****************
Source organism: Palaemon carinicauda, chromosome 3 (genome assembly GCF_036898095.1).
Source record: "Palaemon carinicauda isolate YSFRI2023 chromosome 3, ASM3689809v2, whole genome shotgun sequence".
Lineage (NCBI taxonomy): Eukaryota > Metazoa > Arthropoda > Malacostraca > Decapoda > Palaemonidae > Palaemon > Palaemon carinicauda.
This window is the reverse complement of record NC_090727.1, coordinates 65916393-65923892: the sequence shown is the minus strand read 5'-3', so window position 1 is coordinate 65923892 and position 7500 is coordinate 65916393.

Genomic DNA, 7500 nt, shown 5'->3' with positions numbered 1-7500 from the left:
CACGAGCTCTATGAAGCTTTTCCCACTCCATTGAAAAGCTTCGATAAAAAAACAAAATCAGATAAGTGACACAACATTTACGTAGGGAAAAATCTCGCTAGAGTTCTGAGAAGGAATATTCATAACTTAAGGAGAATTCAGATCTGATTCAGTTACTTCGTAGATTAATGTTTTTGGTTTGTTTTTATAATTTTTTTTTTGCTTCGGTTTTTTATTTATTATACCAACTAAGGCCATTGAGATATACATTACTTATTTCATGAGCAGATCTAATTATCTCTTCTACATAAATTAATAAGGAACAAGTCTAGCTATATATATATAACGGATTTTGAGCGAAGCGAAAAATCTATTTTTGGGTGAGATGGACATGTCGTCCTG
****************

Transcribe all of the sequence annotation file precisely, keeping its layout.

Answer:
Source organism: Palaemon carinicauda, chromosome 3 (genome assembly GCF_036898095.1).
Source record: "Palaemon carinicauda isolate YSFRI2023 chromosome 3, ASM3689809v2, whole genome shotgun sequence".
Lineage (NCBI taxonomy): Eukaryota > Metazoa > Arthropoda > Malacostraca > Decapoda > Palaemonidae > Palaemon > Palaemon carinicauda.
This window is the reverse complement of record NC_090727.1, coordinates 65916393-65923892: the sequence shown is the minus strand read 5'-3', so window position 1 is coordinate 65923892 and position 7500 is coordinate 65916393.

Genomic DNA, 7500 nt, shown 5'->3' with positions numbered 1-7500 from the left:
CACGAGCTCTATGAAGCTTTTCCCACTCCATTGAAAAGCTTCGATAAAAAAACAAAATCAGATAAGTGACACAACATTTACGTAGGGAAAAATCTCGCTAGAGTTCTGAGAAGGAATATTCATAACTTAAGGAGAATTCAGATCTGATTCAGTTACTTCGTAGATTAATGTTTTTGGTTTGTTTTTATAATTTTTTTTTTGCTTCGGTTTTTTATTTATTATACCAACTAAGGCCATTGAGATATACATTACTTATTTCATGAGCAGATCTAATTATCTCTTCTACATAAATTAATAAGGAACAAGTCTAGCTATATATATATAACGGATTTTGAGCGAAGCGAAAAATCTATTTTTGGGTGAGATGGACATGTCGTCCTG